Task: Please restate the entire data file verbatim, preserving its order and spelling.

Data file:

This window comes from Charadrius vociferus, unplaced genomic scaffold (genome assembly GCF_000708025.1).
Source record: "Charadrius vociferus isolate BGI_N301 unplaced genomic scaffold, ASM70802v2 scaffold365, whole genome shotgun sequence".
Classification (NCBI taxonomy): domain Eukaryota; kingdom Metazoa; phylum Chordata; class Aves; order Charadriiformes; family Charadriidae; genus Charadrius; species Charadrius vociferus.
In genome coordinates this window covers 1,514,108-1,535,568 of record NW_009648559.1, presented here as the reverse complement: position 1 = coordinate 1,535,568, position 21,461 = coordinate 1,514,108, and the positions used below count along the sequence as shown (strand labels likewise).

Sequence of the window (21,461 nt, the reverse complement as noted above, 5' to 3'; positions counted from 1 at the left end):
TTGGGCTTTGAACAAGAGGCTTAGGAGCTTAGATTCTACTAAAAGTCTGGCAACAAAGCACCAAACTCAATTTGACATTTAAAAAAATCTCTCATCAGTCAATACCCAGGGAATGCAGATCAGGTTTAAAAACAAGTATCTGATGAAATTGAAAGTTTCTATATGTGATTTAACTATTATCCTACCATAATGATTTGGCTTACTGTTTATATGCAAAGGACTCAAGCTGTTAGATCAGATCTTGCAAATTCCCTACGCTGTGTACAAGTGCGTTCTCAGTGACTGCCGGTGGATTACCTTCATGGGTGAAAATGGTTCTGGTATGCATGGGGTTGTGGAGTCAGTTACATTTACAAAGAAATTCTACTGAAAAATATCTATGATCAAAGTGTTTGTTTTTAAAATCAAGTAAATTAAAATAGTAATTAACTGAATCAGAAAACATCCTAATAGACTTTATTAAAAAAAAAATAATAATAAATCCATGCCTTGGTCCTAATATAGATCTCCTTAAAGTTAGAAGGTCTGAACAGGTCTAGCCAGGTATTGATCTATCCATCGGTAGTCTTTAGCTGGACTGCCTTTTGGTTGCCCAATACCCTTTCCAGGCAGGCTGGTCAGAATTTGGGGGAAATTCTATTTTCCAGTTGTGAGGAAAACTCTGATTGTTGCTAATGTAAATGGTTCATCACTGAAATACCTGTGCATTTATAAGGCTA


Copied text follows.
This window comes from Charadrius vociferus, unplaced genomic scaffold (genome assembly GCF_000708025.1).
Source record: "Charadrius vociferus isolate BGI_N301 unplaced genomic scaffold, ASM70802v2 scaffold365, whole genome shotgun sequence".
Classification (NCBI taxonomy): domain Eukaryota; kingdom Metazoa; phylum Chordata; class Aves; order Charadriiformes; family Charadriidae; genus Charadrius; species Charadrius vociferus.
In genome coordinates this window covers 1,514,108-1,535,568 of record NW_009648559.1, presented here as the reverse complement: position 1 = coordinate 1,535,568, position 21,461 = coordinate 1,514,108, and the positions used below count along the sequence as shown (strand labels likewise).

Sequence of the window (21,461 nt, the reverse complement as noted above, 5' to 3'; positions counted from 1 at the left end):
TTGGGCTTTGAACAAGAGGCTTAGGAGCTTAGATTCTACTAAAAGTCTGGCAACAAAGCACCAAACTCAATTTGACATTTAAAAAAATCTCTCATCAGTCAATACCCAGGGAATGCAGATCAGGTTTAAAAACAAGTATCTGATGAAATTGAAAGTTTCTATATGTGATTTAACTATTATCCTACCATAATGATTTGGCTTACTGTTTATATGCAAAGGACTCAAGCTGTTAGATCAGATCTTGCAAATTCCCTACGCTGTGTACAAGTGCGTTCTCAGTGACTGCCGGTGGATTACCTTCATGGGTGAAAATGGTTCTGGTATGCATGGGGTTGTGGAGTCAGTTACATTTACAAAGAAATTCTACTGAAAAATATCTATGATCAAAGTGTTTGTTTTTAAAATCAAGTAAATTAAAATAGTAATTAACTGAATCAGAAAACATCCTAATAGACTTTATTAAAAAAAAAATAATAATAAATCCATGCCTTGGTCCTAATATAGATCTCCTTAAAGTTAGAAGGTCTGAACAGGTCTAGCCAGGTATTGATCTATCCATCGGTAGTCTTTAGCTGGACTGCCTTTTGGTTGCCCAATACCCTTTCCAGGCAGGCTGGTCAGAATTTGGGGGAAATTCTATTTTCCAGTTGTGAGGAAAACTCTGATTGTTGCTAATGTAAATGGTTCATCACTGAAATACCTGTGCATTTATAAGGCTA